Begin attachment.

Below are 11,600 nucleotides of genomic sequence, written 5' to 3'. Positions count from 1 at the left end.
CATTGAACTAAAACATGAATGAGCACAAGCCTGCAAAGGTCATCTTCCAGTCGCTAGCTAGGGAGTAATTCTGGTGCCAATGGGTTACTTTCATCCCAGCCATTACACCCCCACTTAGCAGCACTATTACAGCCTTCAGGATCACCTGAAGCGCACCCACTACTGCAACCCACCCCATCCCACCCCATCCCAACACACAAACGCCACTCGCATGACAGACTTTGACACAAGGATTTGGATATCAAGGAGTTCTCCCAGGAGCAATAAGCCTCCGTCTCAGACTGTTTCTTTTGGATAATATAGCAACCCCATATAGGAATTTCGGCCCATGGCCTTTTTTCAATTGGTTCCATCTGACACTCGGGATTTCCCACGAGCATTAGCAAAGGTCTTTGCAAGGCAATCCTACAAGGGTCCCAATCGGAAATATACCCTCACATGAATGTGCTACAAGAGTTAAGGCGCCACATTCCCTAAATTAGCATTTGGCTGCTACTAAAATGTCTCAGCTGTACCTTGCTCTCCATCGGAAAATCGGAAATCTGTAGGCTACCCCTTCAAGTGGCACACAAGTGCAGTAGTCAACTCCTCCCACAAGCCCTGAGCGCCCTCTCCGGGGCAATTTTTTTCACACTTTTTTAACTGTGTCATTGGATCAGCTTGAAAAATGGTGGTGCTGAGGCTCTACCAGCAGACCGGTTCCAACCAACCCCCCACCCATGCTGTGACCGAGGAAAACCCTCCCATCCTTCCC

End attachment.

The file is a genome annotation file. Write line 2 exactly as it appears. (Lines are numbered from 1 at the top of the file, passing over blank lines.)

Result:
CATTGAACTAAAACATGAATGAGCACAAGCCTGCAAAGGTCATCTTCCAGTCGCTAGCTAGGGAGTAATTCTGGTGCCAATGGGTTACTTTCATCCCAGCCATTACACCCCCACTTAGCAGCACTATTACAGCCTTCAGGATCACCTGAAGCGCACCCACTACTGCAACCCACCCCATCCCACCCCATCCCAACACACAAACGCCACTCGCATGACAGACTTTGACACAAGGATTTGGATATCAAGGAGTTCTCCCAGGAGCAATAAGCCTCCGTCTCAGACTGTTTCTTTTGGATAATATAGCAACCCCATATAGGAATTTCGGCCCATGGCCTTTTTTCAATTGGTTCCATCTGACACTCGGGATTTCCCACGAGCATTAGCAAAGGTCTTTGCAAGGCAATCCTACAAGGGTCCCAATCGGAAATATACCCTCACATGAATGTGCTACAAGAGTTAAGGCGCCACATTCCCTAAATTAGCATTTGGCTGCTACTAAAATGTCTCAGCTGTACCTTGCTCTCCATCGGAAAATCGGAAATCTGTAGGCTACCCCTTCAAGTGGCACACAAGTGCAGTAGTCAACTCCTCCCACAAGCCCTGAGCGCCCTCTCCGGGGCAATTTTTTTCACACTTTTTTAACTGTGTCATTGGATCAGCTTGAAAAATGGTGGTGCTGAGGCTCTACCAGCAGACCGGTTCCAACCAACCCCCCACCCATGCTGTGACCGAGGAAAACCCTCCCATCCTTCCC